Our thrust will be on Indian writing. We will do both literary and serious non-fiction. But our brief is to find and plug gaps in the commercial thriller segment. Look at techno-thrillers, like Michael Crichton’s books. When can we ever hope to write something near that—steeped in science, steeped in technology? This has been my constant theory, that you should judge a market by its commercial segment, and not by literary segment. You can get an outstanding literary book out of Mongolia or Rwanda. Social suffering will produce great works. Whereas, in the entertainment segment, finding people who know to write for pleasure is difficult. We are just starting that.
The other huge gap is in books for children. In 60 years since independence, we have one brand—Ruskin Bond. And even he is not as big a seller as you would think, he probably sells less than 7,000 copies. So there’s a long way to go in children’s book writing. That market is so fragmented, there is no discernment, no differentiation.
Who is the new Indian reader?
The new Indian reader is, actually speaking, quite depressing. He is what I call the reader of the “alumni fiction”—books that are about “what I did in IIT”, “what I did in IIM.” These are really badly written books, but they have a huge market. People ask us why we don’t do those books and my theory is that if we put in our editorial input and rewrite it , it won’t do so well. They are often grammatically incorrect and written in bad English. But the truth is it’s the same English that the huge population outside speaks. So that’s where it is striking a chord. If that is the new Indian reader, then my hope is that they use that as the stepping-stone and then move up to better literature. Apart from that, the new reader is for narrative non-fiction. All the blockbusters are actually from there. The World is Flat, Freakonomics kind of popular economic and self-help books. I suspect there is some aspirational tie-up there—this whole Indian thing of wanting to get ahead and these books being seen as aiding that.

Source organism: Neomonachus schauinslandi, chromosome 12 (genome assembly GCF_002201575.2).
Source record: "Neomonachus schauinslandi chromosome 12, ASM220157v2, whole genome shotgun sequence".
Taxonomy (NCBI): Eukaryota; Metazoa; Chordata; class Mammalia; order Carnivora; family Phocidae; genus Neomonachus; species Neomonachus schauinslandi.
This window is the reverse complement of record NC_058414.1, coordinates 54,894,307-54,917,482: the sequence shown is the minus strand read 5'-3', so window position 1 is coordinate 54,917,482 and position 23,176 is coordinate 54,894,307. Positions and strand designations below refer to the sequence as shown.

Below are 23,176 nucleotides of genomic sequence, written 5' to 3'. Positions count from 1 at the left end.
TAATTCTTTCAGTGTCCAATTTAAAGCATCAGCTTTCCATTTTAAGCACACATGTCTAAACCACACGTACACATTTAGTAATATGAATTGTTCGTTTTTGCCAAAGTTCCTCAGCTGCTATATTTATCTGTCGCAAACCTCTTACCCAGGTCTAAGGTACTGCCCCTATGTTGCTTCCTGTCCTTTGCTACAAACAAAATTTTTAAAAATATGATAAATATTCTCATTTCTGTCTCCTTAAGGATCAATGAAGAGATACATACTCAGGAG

What will be the surprises of 2010?